When the sale is complete

Bare intention to sell cannot commence the the right to claim. The right to make a claim makes an appearance when the sale is accomplished or discharged. As per the Muslim law, a sale is taken to be accomplished when the vendee pays to the vendor and the possession of the property is conveyed or dispatched by the vendor. As it may be necessary that the performance of an instrument of sale is as per the Transfer of Property Act 1882. Section 54 of The Transfer of Property Act portrays that, the sale of property of a value of Rs. 100 and up is not accomplished if not made through a registered instrument. In addition to that, the honorable High Court of Patna and Calcutta observed that the right of pre-emption doesn’t make an appearance unless the registration is accomplished as per the Transfer of Property Act. 

When right is lost?

The right of pre-emption is lost in the following manner:

  • Omission to claim or waiver; or excessive delay in demanding it: When the person authorized for this right, may it be expressed or implied relinquished it or omits to propound his right right away.
  • Death of pre-emptor: The right to pre-emption goes away or terminates with the death of pre-emptor, on situations where the pre-emptor passes away before implementing it, under the Hanafi law. Under Shafi’s and Shiite law, the right to pre-empt envoys upon the pre-emptor’s heirs is in accordance to their right of legacy. 
  • Forfeiture of right: the right of pre-emption is forfeited in the following conditions:
  • When it is let gone by the pre-emptor for contemplation.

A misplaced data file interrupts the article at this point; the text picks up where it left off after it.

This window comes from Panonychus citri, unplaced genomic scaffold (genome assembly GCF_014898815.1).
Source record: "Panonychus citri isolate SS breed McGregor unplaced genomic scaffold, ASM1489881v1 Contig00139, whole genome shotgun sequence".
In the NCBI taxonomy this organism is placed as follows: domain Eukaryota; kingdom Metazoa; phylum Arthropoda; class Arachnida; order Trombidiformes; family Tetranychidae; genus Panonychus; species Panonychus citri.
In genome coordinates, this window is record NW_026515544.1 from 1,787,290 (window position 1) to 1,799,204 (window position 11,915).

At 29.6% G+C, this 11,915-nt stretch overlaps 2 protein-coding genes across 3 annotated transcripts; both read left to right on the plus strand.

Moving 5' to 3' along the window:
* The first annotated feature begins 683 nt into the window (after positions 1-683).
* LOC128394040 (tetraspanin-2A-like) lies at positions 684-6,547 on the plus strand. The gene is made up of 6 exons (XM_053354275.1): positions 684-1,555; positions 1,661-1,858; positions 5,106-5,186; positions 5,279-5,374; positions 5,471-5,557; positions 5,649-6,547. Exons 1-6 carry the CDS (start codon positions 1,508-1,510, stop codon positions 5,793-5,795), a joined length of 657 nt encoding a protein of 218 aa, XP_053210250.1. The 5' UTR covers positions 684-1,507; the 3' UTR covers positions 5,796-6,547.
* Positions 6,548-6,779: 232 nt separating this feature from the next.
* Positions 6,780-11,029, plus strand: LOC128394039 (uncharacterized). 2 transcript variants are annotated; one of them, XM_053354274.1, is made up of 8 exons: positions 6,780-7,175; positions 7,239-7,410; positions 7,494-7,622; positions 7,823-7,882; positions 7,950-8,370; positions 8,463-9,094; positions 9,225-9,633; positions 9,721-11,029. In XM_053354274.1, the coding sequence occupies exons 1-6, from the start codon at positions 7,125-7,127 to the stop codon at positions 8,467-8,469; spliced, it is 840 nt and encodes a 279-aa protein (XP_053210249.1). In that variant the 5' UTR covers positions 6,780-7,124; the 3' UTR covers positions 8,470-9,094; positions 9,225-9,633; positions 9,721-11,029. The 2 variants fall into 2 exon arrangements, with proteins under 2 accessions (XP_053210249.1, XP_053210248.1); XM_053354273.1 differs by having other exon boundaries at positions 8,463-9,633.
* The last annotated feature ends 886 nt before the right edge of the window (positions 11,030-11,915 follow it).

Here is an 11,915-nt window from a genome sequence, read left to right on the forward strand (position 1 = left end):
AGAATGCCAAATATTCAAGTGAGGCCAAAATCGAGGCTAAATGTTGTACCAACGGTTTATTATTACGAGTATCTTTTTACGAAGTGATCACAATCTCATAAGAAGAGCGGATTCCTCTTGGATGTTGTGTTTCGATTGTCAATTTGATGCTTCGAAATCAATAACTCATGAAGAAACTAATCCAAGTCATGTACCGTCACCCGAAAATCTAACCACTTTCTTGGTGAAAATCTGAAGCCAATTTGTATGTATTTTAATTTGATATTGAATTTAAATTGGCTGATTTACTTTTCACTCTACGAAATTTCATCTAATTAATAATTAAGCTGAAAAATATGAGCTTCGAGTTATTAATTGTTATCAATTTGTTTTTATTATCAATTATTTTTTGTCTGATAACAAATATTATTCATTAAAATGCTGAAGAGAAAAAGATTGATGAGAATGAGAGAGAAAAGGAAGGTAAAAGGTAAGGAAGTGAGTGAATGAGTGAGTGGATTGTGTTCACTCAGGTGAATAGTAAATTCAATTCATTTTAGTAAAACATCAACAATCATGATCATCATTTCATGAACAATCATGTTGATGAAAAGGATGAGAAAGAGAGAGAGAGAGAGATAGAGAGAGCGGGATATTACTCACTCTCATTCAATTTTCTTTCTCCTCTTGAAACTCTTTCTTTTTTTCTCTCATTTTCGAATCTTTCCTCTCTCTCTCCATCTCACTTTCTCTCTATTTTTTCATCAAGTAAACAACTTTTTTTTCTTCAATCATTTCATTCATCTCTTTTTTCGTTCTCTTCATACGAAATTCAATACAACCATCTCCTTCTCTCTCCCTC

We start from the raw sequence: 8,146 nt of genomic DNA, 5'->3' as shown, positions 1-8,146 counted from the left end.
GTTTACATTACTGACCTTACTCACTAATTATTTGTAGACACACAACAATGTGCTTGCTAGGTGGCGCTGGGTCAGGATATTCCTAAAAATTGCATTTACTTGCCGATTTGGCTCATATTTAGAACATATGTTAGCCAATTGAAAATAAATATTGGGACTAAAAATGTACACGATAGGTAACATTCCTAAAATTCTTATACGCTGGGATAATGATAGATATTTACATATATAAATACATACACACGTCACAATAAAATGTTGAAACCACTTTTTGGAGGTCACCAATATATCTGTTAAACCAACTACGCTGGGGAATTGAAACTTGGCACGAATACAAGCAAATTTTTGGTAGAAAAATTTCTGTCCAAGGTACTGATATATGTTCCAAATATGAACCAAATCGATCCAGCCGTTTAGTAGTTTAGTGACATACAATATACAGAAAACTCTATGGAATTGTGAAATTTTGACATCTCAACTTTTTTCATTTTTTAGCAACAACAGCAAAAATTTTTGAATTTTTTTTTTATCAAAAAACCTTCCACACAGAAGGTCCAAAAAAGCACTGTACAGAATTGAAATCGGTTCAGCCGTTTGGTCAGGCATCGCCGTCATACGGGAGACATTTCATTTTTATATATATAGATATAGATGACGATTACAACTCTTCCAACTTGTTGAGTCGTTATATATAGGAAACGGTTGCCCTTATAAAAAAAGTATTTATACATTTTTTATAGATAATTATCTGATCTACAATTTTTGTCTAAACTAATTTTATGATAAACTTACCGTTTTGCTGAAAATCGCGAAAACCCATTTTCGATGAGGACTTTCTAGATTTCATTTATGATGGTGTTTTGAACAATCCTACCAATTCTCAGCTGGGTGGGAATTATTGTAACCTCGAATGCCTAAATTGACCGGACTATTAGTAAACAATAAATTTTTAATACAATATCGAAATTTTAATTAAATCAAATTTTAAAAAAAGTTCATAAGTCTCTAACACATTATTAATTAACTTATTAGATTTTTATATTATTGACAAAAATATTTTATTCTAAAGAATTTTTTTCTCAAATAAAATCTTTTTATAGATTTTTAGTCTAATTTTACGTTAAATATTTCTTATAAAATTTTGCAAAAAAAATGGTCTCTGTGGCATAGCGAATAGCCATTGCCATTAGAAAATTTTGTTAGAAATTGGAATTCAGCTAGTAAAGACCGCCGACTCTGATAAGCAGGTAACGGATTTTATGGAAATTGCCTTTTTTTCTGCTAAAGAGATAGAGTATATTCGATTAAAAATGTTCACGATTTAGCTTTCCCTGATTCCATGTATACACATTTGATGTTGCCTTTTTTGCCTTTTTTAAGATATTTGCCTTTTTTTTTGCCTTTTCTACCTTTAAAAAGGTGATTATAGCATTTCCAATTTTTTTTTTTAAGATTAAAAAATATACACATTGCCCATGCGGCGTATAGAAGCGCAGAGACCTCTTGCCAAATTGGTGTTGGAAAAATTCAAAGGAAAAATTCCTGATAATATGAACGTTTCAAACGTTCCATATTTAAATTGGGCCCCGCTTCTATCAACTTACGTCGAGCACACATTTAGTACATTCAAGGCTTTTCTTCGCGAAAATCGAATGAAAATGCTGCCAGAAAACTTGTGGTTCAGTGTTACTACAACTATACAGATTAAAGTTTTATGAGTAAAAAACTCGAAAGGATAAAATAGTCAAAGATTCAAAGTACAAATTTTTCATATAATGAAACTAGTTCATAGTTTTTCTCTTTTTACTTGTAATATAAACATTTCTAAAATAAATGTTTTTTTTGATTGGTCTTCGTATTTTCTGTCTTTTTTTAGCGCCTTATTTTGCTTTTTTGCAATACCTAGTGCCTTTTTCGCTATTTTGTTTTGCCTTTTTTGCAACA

• Tries to dispose of the content of pre-emption to an alien, 
  • Partition is made of a property in respect of which the right of pre-emption can only be claimed by coparceners, 
  • There is some statutory disability with the pre-emptor as regards the purchase of land in question concerned.

Applicability of pre-emption on Hindus

Muslim personal law does not differentiate on the sole basis of caste and creed with respect to the avidness of pre-emption to someone who is not a Muslim. On the other hand, Hindu law also doesn’t furnish any rule in connection with the materiality of pre-emption to the Hindus. It is very certain and straightforward that the law of pre-emption applies to Hindus and they are authorized to exercise the said right. 

Difference of religion

The difference arises in the religion of the vendor, vendee and the pre-emptor or the buyer, seller and the pre-emptor. In situations or circumstances where all the parties that are involved are Muslim then there is no place for an issue to come up and the law of pre-emption is solicited. But what if all the parties involved are not belonging to the religion of Muslim? Hence in the circumstances or cases penned down below, the law of pre-emption can’t be applied:

  • Where everyone to the parties to pre-emption are Hindus and there is no pertinent custom present. 
  • The pre-emptor is a Muslim being the vendor and vendee as Hindu.
  • The pre-emptor is Hindu, being the vendor and the vendee as Muslim, . 
  • When the vendor and pre-emptor are Hindu but the vendee is Muslim.
  • When the vendor and pre-emptor are Muslim but vendee Hindu. 
  • Where the vendor is Muslim but the vendee and pre-emptor are Hindu.